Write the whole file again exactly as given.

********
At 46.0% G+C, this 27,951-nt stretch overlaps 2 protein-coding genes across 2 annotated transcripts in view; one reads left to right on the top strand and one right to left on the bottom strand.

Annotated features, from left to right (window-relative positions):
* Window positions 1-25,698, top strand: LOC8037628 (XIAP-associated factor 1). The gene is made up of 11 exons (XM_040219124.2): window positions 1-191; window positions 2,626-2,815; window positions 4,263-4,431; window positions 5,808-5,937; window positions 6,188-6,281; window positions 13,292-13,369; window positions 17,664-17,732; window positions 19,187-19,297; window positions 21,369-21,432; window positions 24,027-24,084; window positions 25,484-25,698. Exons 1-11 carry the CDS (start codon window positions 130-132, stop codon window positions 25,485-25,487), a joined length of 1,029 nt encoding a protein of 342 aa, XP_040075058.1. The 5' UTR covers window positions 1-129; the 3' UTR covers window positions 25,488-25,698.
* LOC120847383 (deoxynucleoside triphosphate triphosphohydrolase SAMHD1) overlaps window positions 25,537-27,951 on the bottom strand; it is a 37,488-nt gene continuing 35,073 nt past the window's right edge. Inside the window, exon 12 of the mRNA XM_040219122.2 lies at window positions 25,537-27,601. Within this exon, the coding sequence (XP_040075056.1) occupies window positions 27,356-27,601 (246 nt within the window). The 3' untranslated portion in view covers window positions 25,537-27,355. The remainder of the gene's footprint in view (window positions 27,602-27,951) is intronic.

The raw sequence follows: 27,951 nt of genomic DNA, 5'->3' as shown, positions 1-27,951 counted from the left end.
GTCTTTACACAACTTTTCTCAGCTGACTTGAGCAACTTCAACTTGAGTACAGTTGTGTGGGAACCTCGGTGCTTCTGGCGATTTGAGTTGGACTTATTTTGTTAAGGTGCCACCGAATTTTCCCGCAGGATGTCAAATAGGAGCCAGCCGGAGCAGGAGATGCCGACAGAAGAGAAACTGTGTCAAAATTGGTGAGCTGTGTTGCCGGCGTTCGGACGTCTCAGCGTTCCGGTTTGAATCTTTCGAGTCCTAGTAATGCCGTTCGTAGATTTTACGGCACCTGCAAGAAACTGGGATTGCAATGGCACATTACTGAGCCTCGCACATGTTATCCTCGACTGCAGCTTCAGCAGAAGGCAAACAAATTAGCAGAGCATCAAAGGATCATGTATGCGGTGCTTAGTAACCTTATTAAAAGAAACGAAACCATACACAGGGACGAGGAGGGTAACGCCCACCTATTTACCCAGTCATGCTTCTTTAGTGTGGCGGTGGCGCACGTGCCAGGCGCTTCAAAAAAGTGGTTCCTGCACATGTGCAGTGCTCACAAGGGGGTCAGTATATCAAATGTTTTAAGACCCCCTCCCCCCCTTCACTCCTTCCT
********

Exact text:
At 46.0% G+C, this 27,951-nt stretch overlaps 2 protein-coding genes across 2 annotated transcripts in view; one reads left to right on the top strand and one right to left on the bottom strand.

Annotated features, from left to right (window-relative positions):
* Window positions 1-25,698, top strand: LOC8037628 (XIAP-associated factor 1). The gene is made up of 11 exons (XM_040219124.2): window positions 1-191; window positions 2,626-2,815; window positions 4,263-4,431; window positions 5,808-5,937; window positions 6,188-6,281; window positions 13,292-13,369; window positions 17,664-17,732; window positions 19,187-19,297; window positions 21,369-21,432; window positions 24,027-24,084; window positions 25,484-25,698. Exons 1-11 carry the CDS (start codon window positions 130-132, stop codon window positions 25,485-25,487), a joined length of 1,029 nt encoding a protein of 342 aa, XP_040075058.1. The 5' UTR covers window positions 1-129; the 3' UTR covers window positions 25,488-25,698.
* LOC120847383 (deoxynucleoside triphosphate triphosphohydrolase SAMHD1) overlaps window positions 25,537-27,951 on the bottom strand; it is a 37,488-nt gene continuing 35,073 nt past the window's right edge. Inside the window, exon 12 of the mRNA XM_040219122.2 lies at window positions 25,537-27,601. Within this exon, the coding sequence (XP_040075056.1) occupies window positions 27,356-27,601 (246 nt within the window). The 3' untranslated portion in view covers window positions 25,537-27,355. The remainder of the gene's footprint in view (window positions 27,602-27,951) is intronic.

The raw sequence follows: 27,951 nt of genomic DNA, 5'->3' as shown, positions 1-27,951 counted from the left end.
GTCTTTACACAACTTTTCTCAGCTGACTTGAGCAACTTCAACTTGAGTACAGTTGTGTGGGAACCTCGGTGCTTCTGGCGATTTGAGTTGGACTTATTTTGTTAAGGTGCCACCGAATTTTCCCGCAGGATGTCAAATAGGAGCCAGCCGGAGCAGGAGATGCCGACAGAAGAGAAACTGTGTCAAAATTGGTGAGCTGTGTTGCCGGCGTTCGGACGTCTCAGCGTTCCGGTTTGAATCTTTCGAGTCCTAGTAATGCCGTTCGTAGATTTTACGGCACCTGCAAGAAACTGGGATTGCAATGGCACATTACTGAGCCTCGCACATGTTATCCTCGACTGCAGCTTCAGCAGAAGGCAAACAAATTAGCAGAGCATCAAAGGATCATGTATGCGGTGCTTAGTAACCTTATTAAAAGAAACGAAACCATACACAGGGACGAGGAGGGTAACGCCCACCTATTTACCCAGTCATGCTTCTTTAGTGTGGCGGTGGCGCACGTGCCAGGCGCTTCAAAAAAGTGGTTCCTGCACATGTGCAGTGCTCACAAGGGGGTCAGTATATCAAATGTTTTAAGACCCCCTCCCCCCCTTCACTCCTTCCT